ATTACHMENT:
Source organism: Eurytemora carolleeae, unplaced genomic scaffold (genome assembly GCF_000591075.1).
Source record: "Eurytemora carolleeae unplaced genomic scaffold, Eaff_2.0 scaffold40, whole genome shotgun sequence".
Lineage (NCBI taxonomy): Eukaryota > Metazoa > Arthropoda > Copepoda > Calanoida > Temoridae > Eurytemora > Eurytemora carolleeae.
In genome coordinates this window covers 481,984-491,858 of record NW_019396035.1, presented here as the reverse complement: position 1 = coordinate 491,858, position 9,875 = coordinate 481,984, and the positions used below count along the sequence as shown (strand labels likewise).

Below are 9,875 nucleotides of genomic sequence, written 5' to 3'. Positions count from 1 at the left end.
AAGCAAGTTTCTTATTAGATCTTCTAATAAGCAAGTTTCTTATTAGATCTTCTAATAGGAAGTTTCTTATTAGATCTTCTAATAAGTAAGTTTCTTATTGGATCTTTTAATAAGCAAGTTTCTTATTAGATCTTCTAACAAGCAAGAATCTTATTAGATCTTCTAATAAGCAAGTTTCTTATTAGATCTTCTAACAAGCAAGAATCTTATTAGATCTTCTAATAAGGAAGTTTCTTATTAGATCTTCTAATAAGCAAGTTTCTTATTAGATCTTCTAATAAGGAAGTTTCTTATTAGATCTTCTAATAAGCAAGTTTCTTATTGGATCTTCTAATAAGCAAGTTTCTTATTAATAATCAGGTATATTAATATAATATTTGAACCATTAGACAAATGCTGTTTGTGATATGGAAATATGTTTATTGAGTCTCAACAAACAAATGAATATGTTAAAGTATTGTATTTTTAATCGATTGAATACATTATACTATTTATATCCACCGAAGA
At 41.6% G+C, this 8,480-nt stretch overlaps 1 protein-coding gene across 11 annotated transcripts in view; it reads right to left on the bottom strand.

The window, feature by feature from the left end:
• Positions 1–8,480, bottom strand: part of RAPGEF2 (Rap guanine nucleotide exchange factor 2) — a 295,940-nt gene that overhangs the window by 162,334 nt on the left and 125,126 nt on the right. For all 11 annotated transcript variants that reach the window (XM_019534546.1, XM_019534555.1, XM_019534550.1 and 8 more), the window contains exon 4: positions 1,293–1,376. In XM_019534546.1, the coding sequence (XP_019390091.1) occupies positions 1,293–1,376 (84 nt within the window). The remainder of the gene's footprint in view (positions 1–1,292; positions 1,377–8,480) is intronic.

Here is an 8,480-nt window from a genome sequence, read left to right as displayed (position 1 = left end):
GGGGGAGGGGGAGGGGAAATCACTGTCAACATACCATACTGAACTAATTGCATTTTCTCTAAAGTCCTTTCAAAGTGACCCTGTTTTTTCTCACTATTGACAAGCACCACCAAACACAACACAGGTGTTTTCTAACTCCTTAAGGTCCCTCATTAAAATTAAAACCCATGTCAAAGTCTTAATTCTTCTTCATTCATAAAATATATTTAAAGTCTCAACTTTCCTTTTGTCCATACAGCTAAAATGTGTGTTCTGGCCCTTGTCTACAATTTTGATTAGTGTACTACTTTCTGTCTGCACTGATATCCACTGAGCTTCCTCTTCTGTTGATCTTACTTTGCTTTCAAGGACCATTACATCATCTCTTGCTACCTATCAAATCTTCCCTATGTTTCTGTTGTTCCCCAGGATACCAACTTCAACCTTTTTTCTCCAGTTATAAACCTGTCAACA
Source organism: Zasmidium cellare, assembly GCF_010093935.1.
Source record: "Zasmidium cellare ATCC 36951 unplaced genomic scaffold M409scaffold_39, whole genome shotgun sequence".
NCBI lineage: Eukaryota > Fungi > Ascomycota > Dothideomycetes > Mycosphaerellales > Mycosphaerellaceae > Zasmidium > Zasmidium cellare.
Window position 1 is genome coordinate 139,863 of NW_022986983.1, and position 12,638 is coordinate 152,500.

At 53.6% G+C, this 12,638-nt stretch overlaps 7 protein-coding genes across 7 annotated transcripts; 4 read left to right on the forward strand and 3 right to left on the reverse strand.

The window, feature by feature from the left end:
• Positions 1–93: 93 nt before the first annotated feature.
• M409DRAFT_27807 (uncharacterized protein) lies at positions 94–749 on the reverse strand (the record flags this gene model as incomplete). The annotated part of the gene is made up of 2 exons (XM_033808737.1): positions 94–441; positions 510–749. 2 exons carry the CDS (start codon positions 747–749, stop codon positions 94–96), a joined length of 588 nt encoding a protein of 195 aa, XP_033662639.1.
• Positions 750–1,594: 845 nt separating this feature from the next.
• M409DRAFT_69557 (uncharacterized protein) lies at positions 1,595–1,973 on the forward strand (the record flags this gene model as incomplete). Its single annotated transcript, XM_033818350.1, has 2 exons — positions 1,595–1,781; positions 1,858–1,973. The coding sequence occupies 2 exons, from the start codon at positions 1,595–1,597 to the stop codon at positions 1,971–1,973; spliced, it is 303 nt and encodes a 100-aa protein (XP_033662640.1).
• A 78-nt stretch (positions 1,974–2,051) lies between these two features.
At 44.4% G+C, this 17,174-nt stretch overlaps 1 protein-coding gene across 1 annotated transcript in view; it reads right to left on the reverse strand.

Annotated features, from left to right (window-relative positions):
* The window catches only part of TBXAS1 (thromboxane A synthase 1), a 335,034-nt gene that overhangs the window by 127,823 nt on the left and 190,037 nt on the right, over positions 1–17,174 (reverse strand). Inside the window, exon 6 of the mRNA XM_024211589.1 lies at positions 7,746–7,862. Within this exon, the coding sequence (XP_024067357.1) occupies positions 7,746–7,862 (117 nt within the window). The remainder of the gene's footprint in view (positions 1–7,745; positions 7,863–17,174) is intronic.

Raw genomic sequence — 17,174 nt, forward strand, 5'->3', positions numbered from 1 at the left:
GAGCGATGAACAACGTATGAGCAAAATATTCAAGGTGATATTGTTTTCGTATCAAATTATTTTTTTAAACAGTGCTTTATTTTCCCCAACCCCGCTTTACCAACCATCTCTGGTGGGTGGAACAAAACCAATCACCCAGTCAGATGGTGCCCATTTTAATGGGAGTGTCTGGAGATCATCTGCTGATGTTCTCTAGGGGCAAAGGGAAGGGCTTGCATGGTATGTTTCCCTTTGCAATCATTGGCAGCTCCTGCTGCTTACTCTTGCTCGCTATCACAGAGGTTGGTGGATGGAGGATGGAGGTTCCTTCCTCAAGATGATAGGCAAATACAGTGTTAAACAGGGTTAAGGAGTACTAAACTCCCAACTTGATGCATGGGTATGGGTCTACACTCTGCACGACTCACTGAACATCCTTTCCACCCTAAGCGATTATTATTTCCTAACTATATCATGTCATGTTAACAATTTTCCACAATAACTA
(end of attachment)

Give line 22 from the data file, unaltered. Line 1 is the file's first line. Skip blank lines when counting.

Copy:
• A 78-nt stretch (positions 1,974–2,051) lies between these two features.